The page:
Many around the world, and definitely in Britain, might not be happy that Boris Johnson became the UK prime minister, and some of those would have preferred Jeremy Hunt to win the Conservative party leadership contest. Hunt would have been safe continuation of Theresa May rule — more of a traditional British ‘establishment’ policy internally and externally. But Johnson is considered a maverick who is keen on ‘tearing down rules’ and rewriting the established processes. That is actually what the UK, and the world, might need right now.
We all heard the same about US President Donald Trump when he was elected in 2016 — a man from outside the ‘establishment’ who had never assumed public office. Look at what he did to America and the world in a couple of years: Averting anticipated recession and heralding good economic indicators, renegotiating trade deals in favour of his country’s interests! He might be angering the leftists, liberals and moderate conservatives in America and elsewhere, but he is delivering on his promises — whether we agree with it or not.
Johnson is expected to do like that in a way, though many in Britain — even in his party — are warning him against it. But with Brexit at hand — UK is set to leave the EU by end of October, deal or no-deal as Johnson promised. With Iran trying to challenge Britain in an embarrassing way, UK might find itself in need of that ‘special relationship’ with US more than ever. An Anglo-American trade deal is vital for the UK now, and Johnson might not listen to advice that this treaty could be illegal.
As Trump has proved thus far much better to deal with than his predecessor for most Arab capitals, Johnson is set to be the same.
On Iran, Johnson might go an extra mile beyond the proposed “European patrol force” in the Gulf and seek US alliance to protect UK interests and guarantee safety of world maritime trade routes from Iranian threats. Drawing on his years of experience as the Mayor of London, Johnson is keen on cutting red-tape and simplifying regulations to minimise ‘state controls’ encouraging businesses and investments. Diluting the role of ‘nanny state’ would be encouraged in the UK.
Johnson will find support from Trump and his administration. Anything that moves UK away from EU bureaucratic traditions will be helped and encouraged by the US, even on facing Iran. Provided that he manages to stay in power, not facing a snap election before its due time in May 2022, Johnson would be good for UK and the world as well.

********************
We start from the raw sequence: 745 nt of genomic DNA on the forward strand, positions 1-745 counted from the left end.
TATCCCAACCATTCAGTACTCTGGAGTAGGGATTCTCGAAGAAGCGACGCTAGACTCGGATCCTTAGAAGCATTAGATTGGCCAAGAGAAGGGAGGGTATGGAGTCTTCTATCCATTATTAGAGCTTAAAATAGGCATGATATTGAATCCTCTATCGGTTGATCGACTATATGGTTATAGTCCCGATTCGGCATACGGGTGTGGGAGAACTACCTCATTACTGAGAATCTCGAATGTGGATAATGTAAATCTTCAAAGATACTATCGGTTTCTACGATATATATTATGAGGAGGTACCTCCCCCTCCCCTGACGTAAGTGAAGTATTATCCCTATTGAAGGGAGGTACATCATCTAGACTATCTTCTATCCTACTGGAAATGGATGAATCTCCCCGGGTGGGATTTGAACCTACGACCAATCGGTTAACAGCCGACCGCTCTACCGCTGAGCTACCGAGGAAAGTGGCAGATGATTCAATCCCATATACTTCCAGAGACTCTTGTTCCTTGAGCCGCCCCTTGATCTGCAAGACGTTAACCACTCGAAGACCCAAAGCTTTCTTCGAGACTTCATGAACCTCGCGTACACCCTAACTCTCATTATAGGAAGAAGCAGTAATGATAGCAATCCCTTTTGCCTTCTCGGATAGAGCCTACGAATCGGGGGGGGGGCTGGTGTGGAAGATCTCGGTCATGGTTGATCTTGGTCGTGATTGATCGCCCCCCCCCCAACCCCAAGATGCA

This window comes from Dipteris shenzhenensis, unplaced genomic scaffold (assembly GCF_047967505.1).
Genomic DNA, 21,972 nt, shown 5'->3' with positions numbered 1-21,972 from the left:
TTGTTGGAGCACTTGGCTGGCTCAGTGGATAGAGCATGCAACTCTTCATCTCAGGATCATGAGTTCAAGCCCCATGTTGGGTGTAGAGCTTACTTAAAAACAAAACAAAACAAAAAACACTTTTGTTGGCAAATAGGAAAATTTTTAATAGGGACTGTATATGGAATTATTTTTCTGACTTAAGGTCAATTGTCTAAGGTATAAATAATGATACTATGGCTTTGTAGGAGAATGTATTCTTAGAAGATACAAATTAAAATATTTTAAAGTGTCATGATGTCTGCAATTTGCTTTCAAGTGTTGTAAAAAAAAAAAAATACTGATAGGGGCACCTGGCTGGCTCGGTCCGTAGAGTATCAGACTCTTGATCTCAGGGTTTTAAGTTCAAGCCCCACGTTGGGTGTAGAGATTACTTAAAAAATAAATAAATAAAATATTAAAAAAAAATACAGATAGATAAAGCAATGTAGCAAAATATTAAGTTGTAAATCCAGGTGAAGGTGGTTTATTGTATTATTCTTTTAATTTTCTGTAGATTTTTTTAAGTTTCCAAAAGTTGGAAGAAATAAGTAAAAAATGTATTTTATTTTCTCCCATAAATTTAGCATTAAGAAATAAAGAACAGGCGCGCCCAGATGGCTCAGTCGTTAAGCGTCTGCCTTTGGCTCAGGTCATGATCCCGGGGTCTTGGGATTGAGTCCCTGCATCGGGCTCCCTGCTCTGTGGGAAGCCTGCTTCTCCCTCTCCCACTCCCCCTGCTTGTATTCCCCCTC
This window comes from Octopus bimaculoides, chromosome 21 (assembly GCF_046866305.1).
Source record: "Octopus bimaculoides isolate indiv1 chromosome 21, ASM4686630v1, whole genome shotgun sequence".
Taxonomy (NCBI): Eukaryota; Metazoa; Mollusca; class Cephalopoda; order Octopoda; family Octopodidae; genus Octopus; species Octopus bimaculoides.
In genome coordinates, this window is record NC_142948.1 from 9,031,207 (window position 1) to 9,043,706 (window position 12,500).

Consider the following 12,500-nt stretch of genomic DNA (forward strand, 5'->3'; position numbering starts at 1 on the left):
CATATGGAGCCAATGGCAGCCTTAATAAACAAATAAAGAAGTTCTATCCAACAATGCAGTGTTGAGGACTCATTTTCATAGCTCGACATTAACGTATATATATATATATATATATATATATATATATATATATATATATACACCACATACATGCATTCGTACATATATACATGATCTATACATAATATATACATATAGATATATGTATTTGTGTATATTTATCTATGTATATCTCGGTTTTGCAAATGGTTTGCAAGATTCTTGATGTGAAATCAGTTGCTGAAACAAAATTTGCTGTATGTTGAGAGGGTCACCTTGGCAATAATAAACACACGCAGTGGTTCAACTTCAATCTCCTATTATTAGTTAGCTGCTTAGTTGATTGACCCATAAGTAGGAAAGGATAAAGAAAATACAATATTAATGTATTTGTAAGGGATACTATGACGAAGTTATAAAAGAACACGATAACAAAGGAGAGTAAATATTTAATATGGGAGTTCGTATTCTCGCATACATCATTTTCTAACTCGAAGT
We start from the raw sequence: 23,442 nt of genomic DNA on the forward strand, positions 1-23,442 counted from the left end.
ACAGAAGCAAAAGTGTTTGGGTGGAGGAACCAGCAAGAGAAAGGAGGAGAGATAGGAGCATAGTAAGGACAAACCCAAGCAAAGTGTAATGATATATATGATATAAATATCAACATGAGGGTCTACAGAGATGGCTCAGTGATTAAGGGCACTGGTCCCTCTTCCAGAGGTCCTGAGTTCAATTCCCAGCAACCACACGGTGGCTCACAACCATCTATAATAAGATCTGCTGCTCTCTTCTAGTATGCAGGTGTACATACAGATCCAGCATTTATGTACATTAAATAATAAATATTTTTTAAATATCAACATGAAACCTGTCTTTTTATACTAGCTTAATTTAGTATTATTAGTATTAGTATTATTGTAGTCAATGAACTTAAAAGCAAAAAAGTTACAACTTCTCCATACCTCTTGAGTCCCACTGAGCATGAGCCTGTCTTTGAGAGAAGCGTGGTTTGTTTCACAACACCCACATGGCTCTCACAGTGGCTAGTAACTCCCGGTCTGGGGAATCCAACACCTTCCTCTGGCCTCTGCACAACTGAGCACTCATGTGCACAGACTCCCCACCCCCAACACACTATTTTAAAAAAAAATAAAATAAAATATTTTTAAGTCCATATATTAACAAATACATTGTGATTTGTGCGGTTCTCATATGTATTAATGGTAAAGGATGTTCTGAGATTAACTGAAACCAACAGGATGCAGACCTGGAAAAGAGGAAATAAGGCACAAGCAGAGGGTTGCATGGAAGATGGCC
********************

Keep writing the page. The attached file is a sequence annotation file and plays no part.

For the UK, he’ll deliver Brexit keeping his party’s promise to fulfil the mandate of 2016 referendum. In doing so he might well change the course of the economy from its current dwindling status. His anticipated economic policy of increased public spending, monetary easing, and cutting taxes (almost what Trump is doing in America) is set to vitalise economic activity. In addition, that will keep the currency (Pound Sterling) weak giving British exports advantage. Markets are also keeping an upward trend. Any strong stand by Johnson towards Iran would push oil prices high, benefiting energy companies and helping market indices to keep going up.
Some might argue that Boris Johnson’s closeness to Trump could make it difficult for UK to forge the much needed trade deals with other economic powers like China or Russia. But the Chinese would find Johnson a better partner outside the EU. Pragmatic as they are, China, Russia and likes would be keen to deal with a UK that’s less European even it’s becoming ‘more American’.
Middle East countries, especially GGC nations, would find it easier to do business with Johnson than with Theresa May or even her predecessor David Cameron. As Trump has proved thus far much better to deal with than his predecessor for most Arab capitals, Johnson is set to be the same.
British public in general might have not voted for Johnson to be prime minister, but he has the mandate of his party which won the general election. And if a snap election is to happen soon, he would most likely lead his party to win a majority in parliament.
Of course the UK is different from the US, and things might not go smoothly for Johnson. Brexit dilemma was compounded with a crisis with Iran over a British-flagged tanker seized by the Iranians off the Strait of Hormuz. Also the British economy is slowing down and political wrangling is set to make it absolutely difficult for Johnson to carry on what he is set out to do.
Regardless of the negative comments by media and suspicion among ‘traditionalists’, leaders like Johnson are needed to help the world get out of the ‘lull’ it has been going through since the end of cold war. The talk about ‘New World Order’ wouldn’t turn into action unless you have leaders like Trump, Johnson and the likes in power.
Dr Ahmed Mustafa is an Abu Dhabi-based journalist.